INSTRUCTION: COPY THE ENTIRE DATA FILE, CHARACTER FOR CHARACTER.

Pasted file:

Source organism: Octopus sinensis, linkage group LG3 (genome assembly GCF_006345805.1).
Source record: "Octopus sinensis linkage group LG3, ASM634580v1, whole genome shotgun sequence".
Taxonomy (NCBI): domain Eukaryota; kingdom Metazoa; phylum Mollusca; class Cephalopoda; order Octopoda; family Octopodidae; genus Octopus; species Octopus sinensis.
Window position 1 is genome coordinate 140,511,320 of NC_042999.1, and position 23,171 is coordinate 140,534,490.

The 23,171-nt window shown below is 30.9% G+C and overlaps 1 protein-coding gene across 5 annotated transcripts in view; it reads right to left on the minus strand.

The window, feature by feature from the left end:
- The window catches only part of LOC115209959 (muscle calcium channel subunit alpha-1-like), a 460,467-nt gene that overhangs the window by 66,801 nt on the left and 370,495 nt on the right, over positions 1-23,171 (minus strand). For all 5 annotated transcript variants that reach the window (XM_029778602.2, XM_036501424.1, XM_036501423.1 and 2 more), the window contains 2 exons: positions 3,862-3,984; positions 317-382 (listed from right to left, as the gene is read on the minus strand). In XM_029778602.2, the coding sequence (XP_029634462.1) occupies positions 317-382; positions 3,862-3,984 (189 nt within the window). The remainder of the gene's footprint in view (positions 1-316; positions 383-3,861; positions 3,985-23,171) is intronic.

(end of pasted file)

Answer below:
Source organism: Octopus sinensis, linkage group LG3 (genome assembly GCF_006345805.1).
Source record: "Octopus sinensis linkage group LG3, ASM634580v1, whole genome shotgun sequence".
Taxonomy (NCBI): domain Eukaryota; kingdom Metazoa; phylum Mollusca; class Cephalopoda; order Octopoda; family Octopodidae; genus Octopus; species Octopus sinensis.
Window position 1 is genome coordinate 140,511,320 of NC_042999.1, and position 23,171 is coordinate 140,534,490.

The 23,171-nt window shown below is 30.9% G+C and overlaps 1 protein-coding gene across 5 annotated transcripts in view; it reads right to left on the minus strand.

The window, feature by feature from the left end:
- The window catches only part of LOC115209959 (muscle calcium channel subunit alpha-1-like), a 460,467-nt gene that overhangs the window by 66,801 nt on the left and 370,495 nt on the right, over positions 1-23,171 (minus strand). For all 5 annotated transcript variants that reach the window (XM_029778602.2, XM_036501424.1, XM_036501423.1 and 2 more), the window contains 2 exons: positions 3,862-3,984; positions 317-382 (listed from right to left, as the gene is read on the minus strand). In XM_029778602.2, the coding sequence (XP_029634462.1) occupies positions 317-382; positions 3,862-3,984 (189 nt within the window). The remainder of the gene's footprint in view (positions 1-316; positions 383-3,861; positions 3,985-23,171) is intronic.